Day Tripping in England: The Joys of Whitstable


WASHINGTON, July 8, 2014 – It is an odd thing to travel to another country when it hasn’t figured into your vacation plans.  Even when on business, you can typically generate a bit of a thrill by tacking on a side trip before or after your stay.

Here I was in England but the business I was here on was family business. My boyfriend’s father had died and there would be no day tripping into London to check out anything new or old. This journey was enough of a trip.  But after spending so much time in the land of sorrow, my guy surprised me by suggesting we take a day trip. He wanted to be outside and who could blame him.

If it’s true that every cloud has a silver lining, than it was discovering Whitstable.

Steely gray-green water dragged millions of tiny rocks and shells back into the ocean, sounding like a stylus at the end of a record that keeps going around and around. A thin and wispy cloud blanket crossed a cobalt sky and seagulls soared and dipped. Their screeching echoed across the beach. Behind me a row of pretty beach cabanas, each one named and painted a bright and different color sat locked and waiting, like debutantes itching to get to the ball.

At the time it was March, but as the saying goes—good things come to those who wait and I could almost hear the laughter of beach goers who make an annual claim to this shoreline in Whitstable.

Staying in Hertfordshire, a northern suburb of London, we unfurled a map looking for a place that wasn’t too much of a hike but far enough that it would feel like we’d gone away.  Our eyes settled on a beach town on the north coast of Kent known for its seafood.  Just over an hour by car, Whitstable appeared to be the perfect getaway…so off we went.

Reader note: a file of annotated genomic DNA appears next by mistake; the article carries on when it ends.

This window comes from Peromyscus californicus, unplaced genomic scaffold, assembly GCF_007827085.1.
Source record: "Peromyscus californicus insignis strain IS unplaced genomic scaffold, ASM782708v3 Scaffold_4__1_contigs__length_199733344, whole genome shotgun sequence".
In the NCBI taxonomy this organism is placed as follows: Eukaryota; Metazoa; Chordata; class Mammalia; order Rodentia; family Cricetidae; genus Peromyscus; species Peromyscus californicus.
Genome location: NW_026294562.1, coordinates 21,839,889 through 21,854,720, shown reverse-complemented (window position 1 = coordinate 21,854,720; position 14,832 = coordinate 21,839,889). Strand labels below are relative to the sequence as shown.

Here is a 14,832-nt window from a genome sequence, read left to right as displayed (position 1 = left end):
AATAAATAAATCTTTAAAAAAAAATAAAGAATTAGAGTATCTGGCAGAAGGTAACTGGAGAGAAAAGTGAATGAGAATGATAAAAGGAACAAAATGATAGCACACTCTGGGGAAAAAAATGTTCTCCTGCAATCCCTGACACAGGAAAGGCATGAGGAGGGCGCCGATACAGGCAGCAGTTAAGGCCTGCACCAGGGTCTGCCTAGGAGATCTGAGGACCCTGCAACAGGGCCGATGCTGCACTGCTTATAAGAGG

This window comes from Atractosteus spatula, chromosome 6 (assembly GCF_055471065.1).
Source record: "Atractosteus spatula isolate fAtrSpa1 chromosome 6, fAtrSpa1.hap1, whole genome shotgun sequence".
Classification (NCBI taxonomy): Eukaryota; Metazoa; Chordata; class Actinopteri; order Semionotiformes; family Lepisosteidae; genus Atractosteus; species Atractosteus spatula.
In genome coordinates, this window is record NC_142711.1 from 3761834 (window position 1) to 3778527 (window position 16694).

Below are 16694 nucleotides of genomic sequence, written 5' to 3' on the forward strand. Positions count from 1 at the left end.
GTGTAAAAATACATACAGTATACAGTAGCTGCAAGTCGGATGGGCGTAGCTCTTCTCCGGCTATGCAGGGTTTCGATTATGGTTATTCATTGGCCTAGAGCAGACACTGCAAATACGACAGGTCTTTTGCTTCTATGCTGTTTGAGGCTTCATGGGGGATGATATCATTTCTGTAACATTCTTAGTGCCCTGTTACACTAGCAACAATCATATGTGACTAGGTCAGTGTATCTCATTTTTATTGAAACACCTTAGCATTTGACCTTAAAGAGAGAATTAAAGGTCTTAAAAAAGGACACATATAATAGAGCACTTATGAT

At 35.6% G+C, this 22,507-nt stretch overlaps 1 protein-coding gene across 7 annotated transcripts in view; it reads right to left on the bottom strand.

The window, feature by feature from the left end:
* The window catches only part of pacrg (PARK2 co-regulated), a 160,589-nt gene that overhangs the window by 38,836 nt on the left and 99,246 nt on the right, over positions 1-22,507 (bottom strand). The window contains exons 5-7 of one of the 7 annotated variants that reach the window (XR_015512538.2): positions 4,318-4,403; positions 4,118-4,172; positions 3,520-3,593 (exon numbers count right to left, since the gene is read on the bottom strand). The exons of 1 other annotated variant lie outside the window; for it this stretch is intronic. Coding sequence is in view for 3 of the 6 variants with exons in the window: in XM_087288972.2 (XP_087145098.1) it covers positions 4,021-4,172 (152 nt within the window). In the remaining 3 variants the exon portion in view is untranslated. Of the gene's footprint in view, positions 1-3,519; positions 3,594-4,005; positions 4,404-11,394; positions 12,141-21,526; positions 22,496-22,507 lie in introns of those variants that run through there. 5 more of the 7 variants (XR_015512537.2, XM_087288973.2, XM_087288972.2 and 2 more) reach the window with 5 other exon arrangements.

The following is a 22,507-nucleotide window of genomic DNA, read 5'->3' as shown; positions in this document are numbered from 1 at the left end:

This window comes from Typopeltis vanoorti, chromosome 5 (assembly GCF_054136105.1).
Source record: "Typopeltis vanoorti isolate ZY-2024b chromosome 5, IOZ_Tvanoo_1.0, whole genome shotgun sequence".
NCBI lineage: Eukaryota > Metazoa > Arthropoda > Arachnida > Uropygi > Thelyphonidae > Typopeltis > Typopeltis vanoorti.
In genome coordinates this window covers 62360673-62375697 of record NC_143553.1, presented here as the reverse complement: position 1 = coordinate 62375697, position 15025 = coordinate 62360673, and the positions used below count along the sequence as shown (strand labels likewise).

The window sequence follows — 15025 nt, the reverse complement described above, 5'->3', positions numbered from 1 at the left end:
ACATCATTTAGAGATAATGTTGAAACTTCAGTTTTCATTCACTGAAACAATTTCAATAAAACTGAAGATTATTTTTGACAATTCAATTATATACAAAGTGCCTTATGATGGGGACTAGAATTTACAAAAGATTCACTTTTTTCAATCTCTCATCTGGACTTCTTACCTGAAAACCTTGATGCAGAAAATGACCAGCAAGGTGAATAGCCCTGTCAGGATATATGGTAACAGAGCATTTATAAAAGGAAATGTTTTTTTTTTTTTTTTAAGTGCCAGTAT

The drive south along the M25, to the Dartford Bridge Crossing, to the M2 was a breeze. It was weekday, so I suppose that might have had something to do with it. The sun was blazing, the windows were down and the family car we’d borrowed had a Hollies cd in it.  This, it turns out, was his dad’s favorite band and with the fine weather we took it as a good omen.

Horses grazed along the shamrock green hills that roll along either side of the motorway. Manicured rows of apple orchards and other fruit farms made for a pretty journey and before long we turned off towards Whitstable.

Within minutes we were driving along the high street towards the harbor, passing mom and pop stores of flower shops, bakeries, interior design stores, galleries, pharmacies, and all of the traditional necessities needed for everyday living.  Before you reach the seaside, there are loads of little hotels, restaurants and cafes.  But today wasn’t about exploring local businesses. With only a few hours to spare the ocean was calling.

Crunching along the gravely beach, you’ll find oyster shells bleached white by the sun and the tides. Tiny nautilus, other baby seashells, and smooth rocks in hues of blue to pale gray carpet the beach like confetti. Heading west along the paved shore promenade, locals walked their dogs, and bicyclists and joggers did their thing. Inspiration to get off the couch just might be easier in this stretch of paradise. It certainly was bringing a smile to our faces.

Low slung hotels and “rooms to let” with ocean views are sprinkled all along this coastline and even though it wasn’t high season, this part of Whitstable seemed quieter.  It was easy to make yourself at home at Jo Jo’s, a café with lots of yummy food.  We ordered honey pistachio cake and coffee then parked ourselves on the outdoor patio at a weather-beaten wooden table, smiling at the superb ocean view. It was a slice of heaven, this Whitstable.